About this Research Topic
Psychological science is – for pragmatic considerations – mostly oriented towards positivism, which is perceived as a “modern” but not “postmodern” epistemology. “Postmodern” psychology has not yet arrived in mainstream psychology.
“Postmodern” psychology – what do we mean by it? Postmodernism is associated with (post)modern constructivism, deconstructivism, relativism, and art. Postmodernism has a taste of arbitrariness and manifoldness. To our knowledge, there is no overarching or established definition of postmodernism because this is a relatively new social development that different areas have discovered for themselves at different times, each using their own definitions.
We do not insist on the term “postmodernism” but rather want to use it to describe societal developments that transcend established practices in psychology and other sciences. These developments are characterized by interdisciplinarity, relativism, constructivism as well as a systemic and complex understanding of human problems. Here, by “postmodern” psychology, we mean the integration of these lessons learned into an enlarged body of psychological knowledge.
Academic mainstream psychology has not yet fully considered “postmodernism”. But psychological science is changing, be it in confrontation with the replicability crisis and all the attempts to reduce this problem, in the contributions to enhance validity through stricter use of different methods, or the combination of quantitative and qualitative methods. We argue that these developments are symptoms of a – wanted or unwanted – movement away from modern towards a “postmodern” science, although generally recognized rules of “postmodern” science do not yet exist.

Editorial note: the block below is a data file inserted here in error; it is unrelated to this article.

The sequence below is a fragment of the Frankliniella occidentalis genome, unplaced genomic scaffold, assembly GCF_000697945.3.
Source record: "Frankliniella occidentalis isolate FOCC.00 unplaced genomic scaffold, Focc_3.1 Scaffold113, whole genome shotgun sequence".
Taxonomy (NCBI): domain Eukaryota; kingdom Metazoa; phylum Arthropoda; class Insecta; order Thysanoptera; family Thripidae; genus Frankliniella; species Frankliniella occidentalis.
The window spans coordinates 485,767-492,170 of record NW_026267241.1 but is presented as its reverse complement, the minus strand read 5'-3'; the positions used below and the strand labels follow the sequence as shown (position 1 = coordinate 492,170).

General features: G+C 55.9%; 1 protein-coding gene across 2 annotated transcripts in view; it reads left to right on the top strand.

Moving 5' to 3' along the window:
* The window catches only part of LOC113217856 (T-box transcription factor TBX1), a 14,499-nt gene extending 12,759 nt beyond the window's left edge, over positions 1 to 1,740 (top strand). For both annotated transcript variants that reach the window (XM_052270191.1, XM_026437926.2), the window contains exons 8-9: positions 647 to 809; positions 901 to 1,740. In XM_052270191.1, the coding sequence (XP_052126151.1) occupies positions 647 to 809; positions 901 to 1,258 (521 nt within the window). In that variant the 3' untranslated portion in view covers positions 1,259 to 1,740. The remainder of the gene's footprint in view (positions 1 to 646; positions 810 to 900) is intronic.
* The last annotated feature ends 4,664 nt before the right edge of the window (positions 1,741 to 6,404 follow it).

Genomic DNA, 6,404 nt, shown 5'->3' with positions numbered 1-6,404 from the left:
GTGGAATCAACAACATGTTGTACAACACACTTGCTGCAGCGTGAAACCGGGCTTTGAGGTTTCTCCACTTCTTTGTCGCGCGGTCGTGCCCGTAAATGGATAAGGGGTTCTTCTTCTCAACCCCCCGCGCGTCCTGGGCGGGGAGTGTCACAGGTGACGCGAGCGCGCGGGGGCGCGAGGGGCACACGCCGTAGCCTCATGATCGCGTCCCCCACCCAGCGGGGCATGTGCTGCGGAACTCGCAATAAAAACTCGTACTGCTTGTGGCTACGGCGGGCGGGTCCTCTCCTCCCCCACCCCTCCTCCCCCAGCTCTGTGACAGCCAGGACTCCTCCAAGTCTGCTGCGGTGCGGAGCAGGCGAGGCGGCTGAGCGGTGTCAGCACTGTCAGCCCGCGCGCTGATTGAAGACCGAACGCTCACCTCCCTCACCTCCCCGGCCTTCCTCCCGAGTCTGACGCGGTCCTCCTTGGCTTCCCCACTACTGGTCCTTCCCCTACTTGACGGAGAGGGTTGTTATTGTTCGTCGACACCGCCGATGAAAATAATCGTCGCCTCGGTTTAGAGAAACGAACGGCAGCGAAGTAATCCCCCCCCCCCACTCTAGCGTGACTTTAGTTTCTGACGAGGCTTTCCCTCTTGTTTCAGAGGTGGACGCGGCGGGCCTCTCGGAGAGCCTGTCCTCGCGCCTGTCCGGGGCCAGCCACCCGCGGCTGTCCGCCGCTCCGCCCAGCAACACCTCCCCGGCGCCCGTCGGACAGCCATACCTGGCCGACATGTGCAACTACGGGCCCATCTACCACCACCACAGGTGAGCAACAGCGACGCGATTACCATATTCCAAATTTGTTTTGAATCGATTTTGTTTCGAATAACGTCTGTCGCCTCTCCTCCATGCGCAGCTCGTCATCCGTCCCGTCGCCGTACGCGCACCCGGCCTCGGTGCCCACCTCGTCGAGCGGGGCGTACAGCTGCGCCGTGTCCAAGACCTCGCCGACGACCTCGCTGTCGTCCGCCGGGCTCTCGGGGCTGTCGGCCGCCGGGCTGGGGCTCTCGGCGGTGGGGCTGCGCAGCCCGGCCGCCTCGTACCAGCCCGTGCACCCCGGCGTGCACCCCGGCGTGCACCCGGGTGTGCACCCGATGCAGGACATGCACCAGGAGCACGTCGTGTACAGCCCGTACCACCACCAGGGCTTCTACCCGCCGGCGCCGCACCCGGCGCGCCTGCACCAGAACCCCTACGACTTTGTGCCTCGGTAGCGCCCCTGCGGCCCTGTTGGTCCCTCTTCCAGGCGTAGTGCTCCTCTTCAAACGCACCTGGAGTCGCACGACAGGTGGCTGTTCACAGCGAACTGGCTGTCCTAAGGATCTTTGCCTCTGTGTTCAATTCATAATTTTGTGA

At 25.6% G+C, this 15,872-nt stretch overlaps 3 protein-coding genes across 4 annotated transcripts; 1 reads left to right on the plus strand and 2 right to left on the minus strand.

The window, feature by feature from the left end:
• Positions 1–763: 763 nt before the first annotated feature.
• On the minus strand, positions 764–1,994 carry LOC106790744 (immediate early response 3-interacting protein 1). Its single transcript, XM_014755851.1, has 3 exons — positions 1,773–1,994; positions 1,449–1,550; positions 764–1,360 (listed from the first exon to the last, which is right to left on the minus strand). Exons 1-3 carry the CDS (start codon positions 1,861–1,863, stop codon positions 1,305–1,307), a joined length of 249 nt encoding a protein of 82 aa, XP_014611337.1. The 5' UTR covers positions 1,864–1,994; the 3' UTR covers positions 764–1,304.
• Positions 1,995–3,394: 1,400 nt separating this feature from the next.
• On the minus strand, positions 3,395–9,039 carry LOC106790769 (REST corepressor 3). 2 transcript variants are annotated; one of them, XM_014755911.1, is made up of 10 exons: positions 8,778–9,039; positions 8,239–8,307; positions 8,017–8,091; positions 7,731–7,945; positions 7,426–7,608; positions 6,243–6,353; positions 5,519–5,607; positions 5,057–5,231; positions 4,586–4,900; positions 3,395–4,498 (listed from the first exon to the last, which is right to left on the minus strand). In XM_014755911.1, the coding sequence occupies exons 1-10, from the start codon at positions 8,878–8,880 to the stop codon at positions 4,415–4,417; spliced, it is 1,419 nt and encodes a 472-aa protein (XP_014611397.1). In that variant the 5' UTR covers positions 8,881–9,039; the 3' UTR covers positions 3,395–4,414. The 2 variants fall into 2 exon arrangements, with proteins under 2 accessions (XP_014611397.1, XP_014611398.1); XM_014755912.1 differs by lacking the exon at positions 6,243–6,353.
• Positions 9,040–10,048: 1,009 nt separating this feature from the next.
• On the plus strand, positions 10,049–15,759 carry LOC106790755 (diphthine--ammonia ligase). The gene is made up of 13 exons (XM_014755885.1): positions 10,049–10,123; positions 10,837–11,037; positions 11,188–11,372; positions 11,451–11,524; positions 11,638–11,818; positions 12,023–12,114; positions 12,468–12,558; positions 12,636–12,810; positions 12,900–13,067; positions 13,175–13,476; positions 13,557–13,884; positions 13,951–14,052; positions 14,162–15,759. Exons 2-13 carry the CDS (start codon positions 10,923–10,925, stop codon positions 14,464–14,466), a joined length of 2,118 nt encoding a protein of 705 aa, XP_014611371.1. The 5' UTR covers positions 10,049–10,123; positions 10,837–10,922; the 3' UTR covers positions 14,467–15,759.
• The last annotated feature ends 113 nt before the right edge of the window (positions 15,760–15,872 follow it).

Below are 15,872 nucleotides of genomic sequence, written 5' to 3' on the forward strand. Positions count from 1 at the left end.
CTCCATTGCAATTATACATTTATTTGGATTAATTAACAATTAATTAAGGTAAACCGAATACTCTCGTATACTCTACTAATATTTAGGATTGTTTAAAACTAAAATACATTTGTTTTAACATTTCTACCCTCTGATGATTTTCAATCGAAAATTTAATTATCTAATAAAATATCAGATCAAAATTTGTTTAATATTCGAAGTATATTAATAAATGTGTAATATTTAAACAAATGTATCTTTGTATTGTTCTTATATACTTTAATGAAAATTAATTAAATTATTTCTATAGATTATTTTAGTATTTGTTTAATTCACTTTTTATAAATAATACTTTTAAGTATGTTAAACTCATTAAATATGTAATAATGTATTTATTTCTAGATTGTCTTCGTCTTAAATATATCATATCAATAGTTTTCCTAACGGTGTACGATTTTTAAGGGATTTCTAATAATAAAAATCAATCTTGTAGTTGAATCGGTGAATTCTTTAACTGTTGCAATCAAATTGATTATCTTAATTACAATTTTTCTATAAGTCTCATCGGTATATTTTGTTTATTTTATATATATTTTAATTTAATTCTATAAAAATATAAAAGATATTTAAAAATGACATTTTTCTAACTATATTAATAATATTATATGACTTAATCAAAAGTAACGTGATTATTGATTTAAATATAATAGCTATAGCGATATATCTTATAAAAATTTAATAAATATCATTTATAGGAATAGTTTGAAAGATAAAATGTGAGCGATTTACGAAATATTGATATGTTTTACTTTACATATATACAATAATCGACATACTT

Various contributions are already dealing with these problems. For example, some scholars point out that, in inductive inference, p-values should be interpreted in a heuristic way. Others show us, from a metrological point of view, which crucial criteria of measurement in psychological science have been ignored so far. Still others highlight what quantitative approaches should learn from qualitative approaches, and vice versa, or point out the use and misuse of pre-registration in psychological science. These contributions open up new avenues for enhancing the quality and validity of psychological science.
How can psychology move on from “modern” towards a “postmodern” science, and is this really necessary or useful? This Research Topic aims at collecting potential solutions rather than problem descriptions. We are looking for:
(a) contributions proposing solutions on epistemological and conceptual levels,
(b) contributions offering solutions on the levels of methodology and methods, including an innovative treatment of statistical information, such as statistics as heuristics,
(c) contributions exploring how, apart from the main discussion about replicability crises and the need for more transparency, the meaning of replicability may change when moving from “modern” to “postmodern” science, or how replicability and validity do relate to each other, but also
(d) contributions that may argue against a need to move towards “postmodern” science in psychology.
Keywords: epistemology, methodology, measurement, qualitative-quantitative, replicability, validity
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